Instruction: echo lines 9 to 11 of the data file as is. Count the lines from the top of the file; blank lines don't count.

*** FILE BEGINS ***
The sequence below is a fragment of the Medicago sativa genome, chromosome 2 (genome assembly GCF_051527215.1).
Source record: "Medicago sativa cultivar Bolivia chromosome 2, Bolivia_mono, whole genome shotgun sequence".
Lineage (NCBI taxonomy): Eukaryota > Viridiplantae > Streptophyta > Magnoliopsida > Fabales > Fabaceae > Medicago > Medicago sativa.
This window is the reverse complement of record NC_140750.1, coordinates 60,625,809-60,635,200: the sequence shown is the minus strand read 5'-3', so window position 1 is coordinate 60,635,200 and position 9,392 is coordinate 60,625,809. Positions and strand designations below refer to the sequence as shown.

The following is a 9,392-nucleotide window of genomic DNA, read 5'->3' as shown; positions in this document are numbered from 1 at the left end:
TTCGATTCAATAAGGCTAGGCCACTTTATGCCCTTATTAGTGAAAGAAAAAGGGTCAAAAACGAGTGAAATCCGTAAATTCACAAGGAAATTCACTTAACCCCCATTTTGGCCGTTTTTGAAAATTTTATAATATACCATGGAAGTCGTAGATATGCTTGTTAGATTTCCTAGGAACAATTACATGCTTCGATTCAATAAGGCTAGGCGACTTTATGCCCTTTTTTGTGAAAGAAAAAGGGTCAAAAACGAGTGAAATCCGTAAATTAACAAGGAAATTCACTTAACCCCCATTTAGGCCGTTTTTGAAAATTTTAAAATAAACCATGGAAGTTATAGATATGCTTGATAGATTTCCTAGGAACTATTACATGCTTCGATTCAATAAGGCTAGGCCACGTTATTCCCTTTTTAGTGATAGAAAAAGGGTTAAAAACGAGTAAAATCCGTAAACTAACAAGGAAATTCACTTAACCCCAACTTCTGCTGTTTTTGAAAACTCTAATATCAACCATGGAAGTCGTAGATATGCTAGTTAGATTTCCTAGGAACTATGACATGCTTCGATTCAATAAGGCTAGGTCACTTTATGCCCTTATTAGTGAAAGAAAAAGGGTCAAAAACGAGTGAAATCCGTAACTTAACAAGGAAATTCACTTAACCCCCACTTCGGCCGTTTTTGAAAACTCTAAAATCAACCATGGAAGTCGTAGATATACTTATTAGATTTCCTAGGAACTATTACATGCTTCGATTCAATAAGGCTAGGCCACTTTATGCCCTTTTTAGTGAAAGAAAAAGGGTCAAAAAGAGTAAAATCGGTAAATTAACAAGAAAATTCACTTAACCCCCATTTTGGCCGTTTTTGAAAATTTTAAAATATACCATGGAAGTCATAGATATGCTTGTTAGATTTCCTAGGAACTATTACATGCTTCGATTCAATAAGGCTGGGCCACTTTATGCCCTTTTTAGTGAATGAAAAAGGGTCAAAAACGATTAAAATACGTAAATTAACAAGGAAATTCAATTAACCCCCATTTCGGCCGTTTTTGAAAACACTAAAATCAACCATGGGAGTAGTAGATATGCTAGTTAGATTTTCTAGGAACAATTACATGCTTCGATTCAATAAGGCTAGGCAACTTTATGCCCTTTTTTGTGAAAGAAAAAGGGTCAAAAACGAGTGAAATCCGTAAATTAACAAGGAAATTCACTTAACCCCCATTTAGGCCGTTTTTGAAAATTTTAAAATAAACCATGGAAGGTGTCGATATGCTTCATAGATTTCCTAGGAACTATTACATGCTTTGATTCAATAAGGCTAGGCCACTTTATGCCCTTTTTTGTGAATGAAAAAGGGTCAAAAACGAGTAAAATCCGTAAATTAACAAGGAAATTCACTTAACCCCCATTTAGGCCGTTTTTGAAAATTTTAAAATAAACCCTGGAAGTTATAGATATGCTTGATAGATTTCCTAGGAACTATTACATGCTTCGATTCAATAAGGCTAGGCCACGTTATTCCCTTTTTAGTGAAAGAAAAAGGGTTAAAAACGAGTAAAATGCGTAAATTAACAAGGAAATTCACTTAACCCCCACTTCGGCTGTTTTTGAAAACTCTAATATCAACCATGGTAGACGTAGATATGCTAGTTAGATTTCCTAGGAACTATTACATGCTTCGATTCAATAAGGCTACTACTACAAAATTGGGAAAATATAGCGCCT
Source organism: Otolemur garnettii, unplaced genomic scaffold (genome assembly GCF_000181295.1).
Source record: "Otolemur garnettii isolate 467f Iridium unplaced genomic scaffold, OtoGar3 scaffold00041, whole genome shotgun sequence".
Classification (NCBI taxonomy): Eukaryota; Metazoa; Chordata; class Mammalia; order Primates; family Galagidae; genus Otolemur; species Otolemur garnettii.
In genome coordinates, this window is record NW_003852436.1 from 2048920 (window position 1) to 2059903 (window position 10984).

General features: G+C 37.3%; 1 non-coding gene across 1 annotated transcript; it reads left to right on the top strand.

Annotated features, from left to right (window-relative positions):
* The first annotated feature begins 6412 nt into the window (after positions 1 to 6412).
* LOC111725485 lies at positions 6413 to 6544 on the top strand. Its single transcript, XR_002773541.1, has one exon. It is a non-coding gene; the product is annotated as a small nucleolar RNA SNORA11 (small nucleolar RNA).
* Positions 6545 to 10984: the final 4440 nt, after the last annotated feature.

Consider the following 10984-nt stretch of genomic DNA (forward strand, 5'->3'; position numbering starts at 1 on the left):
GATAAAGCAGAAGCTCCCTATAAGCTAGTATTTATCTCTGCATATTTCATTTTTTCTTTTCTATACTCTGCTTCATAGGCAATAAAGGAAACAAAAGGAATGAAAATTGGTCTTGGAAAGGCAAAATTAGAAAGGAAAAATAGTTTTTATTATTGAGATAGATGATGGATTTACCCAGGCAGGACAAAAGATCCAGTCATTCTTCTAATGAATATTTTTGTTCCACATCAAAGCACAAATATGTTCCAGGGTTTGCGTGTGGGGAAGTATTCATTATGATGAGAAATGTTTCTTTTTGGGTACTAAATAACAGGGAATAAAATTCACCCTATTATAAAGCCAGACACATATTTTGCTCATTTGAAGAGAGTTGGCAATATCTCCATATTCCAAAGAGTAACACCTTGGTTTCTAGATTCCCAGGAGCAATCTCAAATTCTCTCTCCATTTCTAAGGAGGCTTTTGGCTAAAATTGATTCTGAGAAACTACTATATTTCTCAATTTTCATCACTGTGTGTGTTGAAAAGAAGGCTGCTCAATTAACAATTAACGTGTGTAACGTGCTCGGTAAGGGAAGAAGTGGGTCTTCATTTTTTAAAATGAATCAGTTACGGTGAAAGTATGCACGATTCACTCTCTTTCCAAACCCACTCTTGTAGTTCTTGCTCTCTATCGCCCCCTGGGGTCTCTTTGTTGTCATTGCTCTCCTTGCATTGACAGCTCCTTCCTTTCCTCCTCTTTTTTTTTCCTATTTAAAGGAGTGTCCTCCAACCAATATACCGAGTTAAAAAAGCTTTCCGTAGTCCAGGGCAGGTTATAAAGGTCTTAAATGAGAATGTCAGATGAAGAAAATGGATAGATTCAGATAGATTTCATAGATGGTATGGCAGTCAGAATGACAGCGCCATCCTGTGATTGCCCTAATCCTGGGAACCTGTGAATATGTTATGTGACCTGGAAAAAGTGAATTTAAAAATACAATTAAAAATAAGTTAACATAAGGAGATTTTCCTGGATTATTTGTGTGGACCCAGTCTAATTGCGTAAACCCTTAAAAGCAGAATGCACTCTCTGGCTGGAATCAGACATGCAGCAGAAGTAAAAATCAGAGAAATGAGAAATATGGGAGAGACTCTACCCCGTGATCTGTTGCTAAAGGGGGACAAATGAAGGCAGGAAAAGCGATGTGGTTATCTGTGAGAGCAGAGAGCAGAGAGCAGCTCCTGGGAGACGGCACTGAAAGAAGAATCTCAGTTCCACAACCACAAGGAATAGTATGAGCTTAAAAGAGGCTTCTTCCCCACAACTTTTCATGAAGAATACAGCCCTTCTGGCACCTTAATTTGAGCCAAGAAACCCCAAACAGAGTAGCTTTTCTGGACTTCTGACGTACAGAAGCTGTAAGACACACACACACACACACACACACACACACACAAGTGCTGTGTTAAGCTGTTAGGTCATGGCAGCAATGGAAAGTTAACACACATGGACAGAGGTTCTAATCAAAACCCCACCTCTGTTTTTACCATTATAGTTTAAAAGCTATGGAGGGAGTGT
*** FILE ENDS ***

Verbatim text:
Classification (NCBI taxonomy): Eukaryota; Metazoa; Chordata; class Mammalia; order Primates; family Galagidae; genus Otolemur; species Otolemur garnettii.
In genome coordinates, this window is record NW_003852436.1 from 2048920 (window position 1) to 2059903 (window position 10984).

General features: G+C 37.3%; 1 non-coding gene across 1 annotated transcript; it reads left to right on the top strand.